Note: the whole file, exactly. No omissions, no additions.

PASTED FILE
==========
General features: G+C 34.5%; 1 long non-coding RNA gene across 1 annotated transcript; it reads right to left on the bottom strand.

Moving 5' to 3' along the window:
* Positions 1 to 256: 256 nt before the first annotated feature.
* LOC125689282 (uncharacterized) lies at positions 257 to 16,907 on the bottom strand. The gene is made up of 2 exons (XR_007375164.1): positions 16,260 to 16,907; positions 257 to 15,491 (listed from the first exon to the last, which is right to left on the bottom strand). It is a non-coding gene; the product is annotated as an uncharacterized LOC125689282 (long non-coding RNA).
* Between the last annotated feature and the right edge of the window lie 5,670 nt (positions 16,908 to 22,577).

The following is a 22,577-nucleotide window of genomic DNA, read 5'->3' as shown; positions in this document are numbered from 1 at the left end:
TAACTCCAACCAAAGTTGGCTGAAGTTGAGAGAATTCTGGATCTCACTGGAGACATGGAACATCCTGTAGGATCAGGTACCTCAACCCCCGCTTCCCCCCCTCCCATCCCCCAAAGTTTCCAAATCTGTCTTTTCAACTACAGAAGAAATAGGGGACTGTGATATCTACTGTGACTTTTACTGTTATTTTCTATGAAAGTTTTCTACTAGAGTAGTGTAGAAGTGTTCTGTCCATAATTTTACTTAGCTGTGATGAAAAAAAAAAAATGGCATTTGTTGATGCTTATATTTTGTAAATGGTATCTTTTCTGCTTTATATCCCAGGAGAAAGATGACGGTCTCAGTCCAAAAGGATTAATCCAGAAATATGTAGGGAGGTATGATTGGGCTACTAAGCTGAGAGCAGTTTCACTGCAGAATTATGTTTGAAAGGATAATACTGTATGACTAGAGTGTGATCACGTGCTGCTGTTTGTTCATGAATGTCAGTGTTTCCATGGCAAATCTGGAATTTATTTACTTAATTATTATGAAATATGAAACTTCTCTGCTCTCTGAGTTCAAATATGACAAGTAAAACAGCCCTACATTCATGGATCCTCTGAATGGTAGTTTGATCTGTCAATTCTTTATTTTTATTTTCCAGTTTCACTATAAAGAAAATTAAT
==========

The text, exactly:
General features: G+C 34.5%; 1 long non-coding RNA gene across 1 annotated transcript; it reads right to left on the bottom strand.

Moving 5' to 3' along the window:
* Positions 1 to 256: 256 nt before the first annotated feature.
* LOC125689282 (uncharacterized) lies at positions 257 to 16,907 on the bottom strand. The gene is made up of 2 exons (XR_007375164.1): positions 16,260 to 16,907; positions 257 to 15,491 (listed from the first exon to the last, which is right to left on the bottom strand). It is a non-coding gene; the product is annotated as an uncharacterized LOC125689282 (long non-coding RNA).
* Between the last annotated feature and the right edge of the window lie 5,670 nt (positions 16,908 to 22,577).

The following is a 22,577-nucleotide window of genomic DNA, read 5'->3' as shown; positions in this document are numbered from 1 at the left end:
TAACTCCAACCAAAGTTGGCTGAAGTTGAGAGAATTCTGGATCTCACTGGAGACATGGAACATCCTGTAGGATCAGGTACCTCAACCCCCGCTTCCCCCCCTCCCATCCCCCAAAGTTTCCAAATCTGTCTTTTCAACTACAGAAGAAATAGGGGACTGTGATATCTACTGTGACTTTTACTGTTATTTTCTATGAAAGTTTTCTACTAGAGTAGTGTAGAAGTGTTCTGTCCATAATTTTACTTAGCTGTGATGAAAAAAAAAAAATGGCATTTGTTGATGCTTATATTTTGTAAATGGTATCTTTTCTGCTTTATATCCCAGGAGAAAGATGACGGTCTCAGTCCAAAAGGATTAATCCAGAAATATGTAGGGAGGTATGATTGGGCTACTAAGCTGAGAGCAGTTTCACTGCAGAATTATGTTTGAAAGGATAATACTGTATGACTAGAGTGTGATCACGTGCTGCTGTTTGTTCATGAATGTCAGTGTTTCCATGGCAAATCTGGAATTTATTTACTTAATTATTATGAAATATGAAACTTCTCTGCTCTCTGAGTTCAAATATGACAAGTAAAACAGCCCTACATTCATGGATCCTCTGAATGGTAGTTTGATCTGTCAATTCTTTATTTTTATTTTCCAGTTTCACTATAAAGAAAATTAAT